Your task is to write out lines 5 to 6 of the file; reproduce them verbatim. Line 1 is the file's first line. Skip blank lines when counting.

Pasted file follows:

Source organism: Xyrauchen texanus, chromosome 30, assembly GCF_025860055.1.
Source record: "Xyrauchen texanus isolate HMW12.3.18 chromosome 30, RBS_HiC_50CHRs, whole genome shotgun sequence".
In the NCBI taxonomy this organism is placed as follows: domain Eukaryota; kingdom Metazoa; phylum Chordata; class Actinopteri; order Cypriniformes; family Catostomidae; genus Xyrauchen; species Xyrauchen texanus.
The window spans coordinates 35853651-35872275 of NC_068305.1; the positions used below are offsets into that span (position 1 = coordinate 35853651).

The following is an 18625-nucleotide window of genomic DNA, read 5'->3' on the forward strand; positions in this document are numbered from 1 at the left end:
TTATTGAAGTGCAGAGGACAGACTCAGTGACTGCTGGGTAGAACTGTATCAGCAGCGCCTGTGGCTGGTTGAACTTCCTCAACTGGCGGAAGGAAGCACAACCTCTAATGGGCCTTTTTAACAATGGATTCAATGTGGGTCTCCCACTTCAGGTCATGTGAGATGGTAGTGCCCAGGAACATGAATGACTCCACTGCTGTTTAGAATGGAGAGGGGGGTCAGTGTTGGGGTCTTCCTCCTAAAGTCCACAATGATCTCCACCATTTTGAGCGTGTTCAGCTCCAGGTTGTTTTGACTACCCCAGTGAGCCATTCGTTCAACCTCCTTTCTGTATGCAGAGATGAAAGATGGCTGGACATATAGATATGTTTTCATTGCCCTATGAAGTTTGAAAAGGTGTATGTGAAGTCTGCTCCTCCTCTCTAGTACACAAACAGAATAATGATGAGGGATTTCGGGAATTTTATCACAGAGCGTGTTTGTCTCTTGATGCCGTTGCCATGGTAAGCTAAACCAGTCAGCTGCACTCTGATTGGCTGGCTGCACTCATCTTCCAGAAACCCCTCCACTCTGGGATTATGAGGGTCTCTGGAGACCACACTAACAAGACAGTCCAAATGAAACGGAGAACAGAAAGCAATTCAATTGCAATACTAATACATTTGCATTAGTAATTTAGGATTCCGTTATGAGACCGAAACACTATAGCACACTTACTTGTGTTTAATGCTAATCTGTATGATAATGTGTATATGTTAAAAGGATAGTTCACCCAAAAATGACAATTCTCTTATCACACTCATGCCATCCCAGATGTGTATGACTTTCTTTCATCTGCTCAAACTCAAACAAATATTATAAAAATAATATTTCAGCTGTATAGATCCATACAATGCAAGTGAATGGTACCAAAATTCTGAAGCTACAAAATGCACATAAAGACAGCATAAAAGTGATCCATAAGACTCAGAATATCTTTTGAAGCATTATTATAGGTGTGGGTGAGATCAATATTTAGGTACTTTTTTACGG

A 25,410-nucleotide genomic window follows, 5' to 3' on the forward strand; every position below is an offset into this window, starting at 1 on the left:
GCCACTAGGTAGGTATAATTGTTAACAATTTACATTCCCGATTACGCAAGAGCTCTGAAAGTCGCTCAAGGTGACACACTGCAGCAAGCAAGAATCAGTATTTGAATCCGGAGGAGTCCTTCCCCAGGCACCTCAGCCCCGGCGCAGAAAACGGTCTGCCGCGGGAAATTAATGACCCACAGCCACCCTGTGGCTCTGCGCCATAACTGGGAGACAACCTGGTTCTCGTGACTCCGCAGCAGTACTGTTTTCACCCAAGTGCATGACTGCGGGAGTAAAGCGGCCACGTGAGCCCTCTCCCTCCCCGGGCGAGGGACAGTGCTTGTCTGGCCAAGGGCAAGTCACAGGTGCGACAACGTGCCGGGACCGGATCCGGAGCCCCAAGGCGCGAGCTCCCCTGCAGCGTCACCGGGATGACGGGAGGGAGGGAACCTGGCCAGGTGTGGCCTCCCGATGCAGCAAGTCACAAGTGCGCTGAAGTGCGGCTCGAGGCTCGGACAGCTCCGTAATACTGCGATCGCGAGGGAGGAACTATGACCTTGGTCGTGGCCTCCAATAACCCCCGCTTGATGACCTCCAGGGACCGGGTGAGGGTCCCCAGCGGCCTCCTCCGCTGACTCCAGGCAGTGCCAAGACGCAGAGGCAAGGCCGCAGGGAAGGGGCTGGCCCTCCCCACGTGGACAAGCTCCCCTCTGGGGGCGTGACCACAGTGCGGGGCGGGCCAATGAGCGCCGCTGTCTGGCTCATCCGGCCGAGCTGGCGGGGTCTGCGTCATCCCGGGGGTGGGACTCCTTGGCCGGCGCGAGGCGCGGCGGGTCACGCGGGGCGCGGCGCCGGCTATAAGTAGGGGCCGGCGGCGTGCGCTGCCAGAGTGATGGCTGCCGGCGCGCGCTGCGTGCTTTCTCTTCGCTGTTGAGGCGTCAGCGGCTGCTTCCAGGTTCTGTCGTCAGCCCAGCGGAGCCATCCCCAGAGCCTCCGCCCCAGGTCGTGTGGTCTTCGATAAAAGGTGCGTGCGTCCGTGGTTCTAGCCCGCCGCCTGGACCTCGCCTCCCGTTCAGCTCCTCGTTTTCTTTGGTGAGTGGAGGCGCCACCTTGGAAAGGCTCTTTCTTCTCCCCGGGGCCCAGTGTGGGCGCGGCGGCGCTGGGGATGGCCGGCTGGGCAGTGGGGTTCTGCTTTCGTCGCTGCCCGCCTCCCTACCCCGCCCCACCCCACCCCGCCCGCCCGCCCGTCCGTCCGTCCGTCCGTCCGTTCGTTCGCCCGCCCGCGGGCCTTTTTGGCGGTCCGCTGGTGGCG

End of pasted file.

The following is an 18625-nucleotide window of genomic DNA, read 5'->3' on the forward strand; positions in this document are numbered from 1 at the left end:
TTATTGAAGTGCAGAGGACAGACTCAGTGACTGCTGGGTAGAACTGTATCAGCAGCGCCTGTGGCTGGTTGAACTTCCTCAACTGGCGGAAGGAAGCACAACCTCTAATGGGCCTTTTTAACAATGGATTCAATGTGGGTCTCCCACTTCAGGTCATGTGAGATGGTAGTGCCCAGGAACATGAATGACTCCACTGCTGTTTAGAATGGAGAGGGGGGTCAGTGTTGGGGTCTTCCTCCTAAAGTCCACAATGATCTCCACCATTTTGAGCGTGTTCAGCTCCAGGTTGTTTTGACTACCCCAGTGAGCCATTCGTTCAACCTCCTTTCTGTATGCAGAGATGAAAGATGGCTGGACATATAGATATGTTTTCATTGCCCTATGAAGTTTGAAAAGGTGTATGTGAAGTCTGCTCCTCCTCTCTAGTACACAAACAGAATAATGATGAGGGATTTCGGGAATTTTATCACAGAGCGTGTTTGTCTCTTGATGCCGTTGCCATGGTAAGCTAAACCAGTCAGCTGCACTCTGATTGGCTGGCTGCACTCATCTTCCAGAAACCCCTCCACTCTGGGATTATGAGGGTCTCTGGAGACCACACTAACAAGACAGTCCAAATGAAACGGAGAACAGAAAGCAATTCAATTGCAATACTAATACATTTGCATTAGTAATTTAGGATTCCGTTATGAGACCGAAACACTATAGCACACTTACTTGTGTTTAATGCTAATCTGTATGATAATGTGTATATGTTAAAAGGATAGTTCACCCAAAAATGACAATTCTCTTATCACACTCATGCCATCCCAGATGTGTATGACTTTCTTTCATCTGCTCAAACTCAAACAAATATTATAAAAATAATATTTCAGCTGTATAGATCCATACAATGCAAGTGAATGGTACCAAAATTCTGAAGCTACAAAATGCACATAAAGACAGCATAAAAGTGATCCATAAGACTCAGAATATCTTTTGAAGCATTATTATAGGTGTGGGTGAGATCAATATTTAGGTACTTTTTTACGG